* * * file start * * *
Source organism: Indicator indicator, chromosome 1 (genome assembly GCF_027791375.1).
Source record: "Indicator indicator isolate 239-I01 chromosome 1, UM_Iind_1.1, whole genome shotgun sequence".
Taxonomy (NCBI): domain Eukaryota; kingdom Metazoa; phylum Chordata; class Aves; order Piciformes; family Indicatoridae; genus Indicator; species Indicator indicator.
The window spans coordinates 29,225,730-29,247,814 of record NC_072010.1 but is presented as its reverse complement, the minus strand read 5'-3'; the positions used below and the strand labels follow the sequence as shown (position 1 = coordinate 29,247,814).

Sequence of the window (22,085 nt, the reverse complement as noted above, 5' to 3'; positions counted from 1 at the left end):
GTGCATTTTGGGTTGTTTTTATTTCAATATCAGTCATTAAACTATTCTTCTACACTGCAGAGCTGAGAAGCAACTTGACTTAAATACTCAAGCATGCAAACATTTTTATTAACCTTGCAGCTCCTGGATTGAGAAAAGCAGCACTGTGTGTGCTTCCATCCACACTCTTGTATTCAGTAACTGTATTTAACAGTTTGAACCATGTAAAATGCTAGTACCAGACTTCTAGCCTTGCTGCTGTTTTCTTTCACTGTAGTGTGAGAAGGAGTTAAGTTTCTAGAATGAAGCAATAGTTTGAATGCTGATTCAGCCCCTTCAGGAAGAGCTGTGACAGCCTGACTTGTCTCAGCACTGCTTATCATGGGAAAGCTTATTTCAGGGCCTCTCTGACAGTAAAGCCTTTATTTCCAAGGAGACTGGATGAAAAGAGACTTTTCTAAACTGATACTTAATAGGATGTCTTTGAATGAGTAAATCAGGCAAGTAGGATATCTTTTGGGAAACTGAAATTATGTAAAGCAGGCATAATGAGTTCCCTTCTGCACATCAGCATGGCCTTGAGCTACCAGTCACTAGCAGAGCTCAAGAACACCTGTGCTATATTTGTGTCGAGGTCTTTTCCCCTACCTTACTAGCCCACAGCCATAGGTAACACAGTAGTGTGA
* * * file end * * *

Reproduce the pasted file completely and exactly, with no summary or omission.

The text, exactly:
Source organism: Indicator indicator, chromosome 1 (genome assembly GCF_027791375.1).
Source record: "Indicator indicator isolate 239-I01 chromosome 1, UM_Iind_1.1, whole genome shotgun sequence".
Taxonomy (NCBI): domain Eukaryota; kingdom Metazoa; phylum Chordata; class Aves; order Piciformes; family Indicatoridae; genus Indicator; species Indicator indicator.
The window spans coordinates 29,225,730-29,247,814 of record NC_072010.1 but is presented as its reverse complement, the minus strand read 5'-3'; the positions used below and the strand labels follow the sequence as shown (position 1 = coordinate 29,247,814).

Sequence of the window (22,085 nt, the reverse complement as noted above, 5' to 3'; positions counted from 1 at the left end):
GTGCATTTTGGGTTGTTTTTATTTCAATATCAGTCATTAAACTATTCTTCTACACTGCAGAGCTGAGAAGCAACTTGACTTAAATACTCAAGCATGCAAACATTTTTATTAACCTTGCAGCTCCTGGATTGAGAAAAGCAGCACTGTGTGTGCTTCCATCCACACTCTTGTATTCAGTAACTGTATTTAACAGTTTGAACCATGTAAAATGCTAGTACCAGACTTCTAGCCTTGCTGCTGTTTTCTTTCACTGTAGTGTGAGAAGGAGTTAAGTTTCTAGAATGAAGCAATAGTTTGAATGCTGATTCAGCCCCTTCAGGAAGAGCTGTGACAGCCTGACTTGTCTCAGCACTGCTTATCATGGGAAAGCTTATTTCAGGGCCTCTCTGACAGTAAAGCCTTTATTTCCAAGGAGACTGGATGAAAAGAGACTTTTCTAAACTGATACTTAATAGGATGTCTTTGAATGAGTAAATCAGGCAAGTAGGATATCTTTTGGGAAACTGAAATTATGTAAAGCAGGCATAATGAGTTCCCTTCTGCACATCAGCATGGCCTTGAGCTACCAGTCACTAGCAGAGCTCAAGAACACCTGTGCTATATTTGTGTCGAGGTCTTTTCCCCTACCTTACTAGCCCACAGCCATAGGTAACACAGTAGTGTGA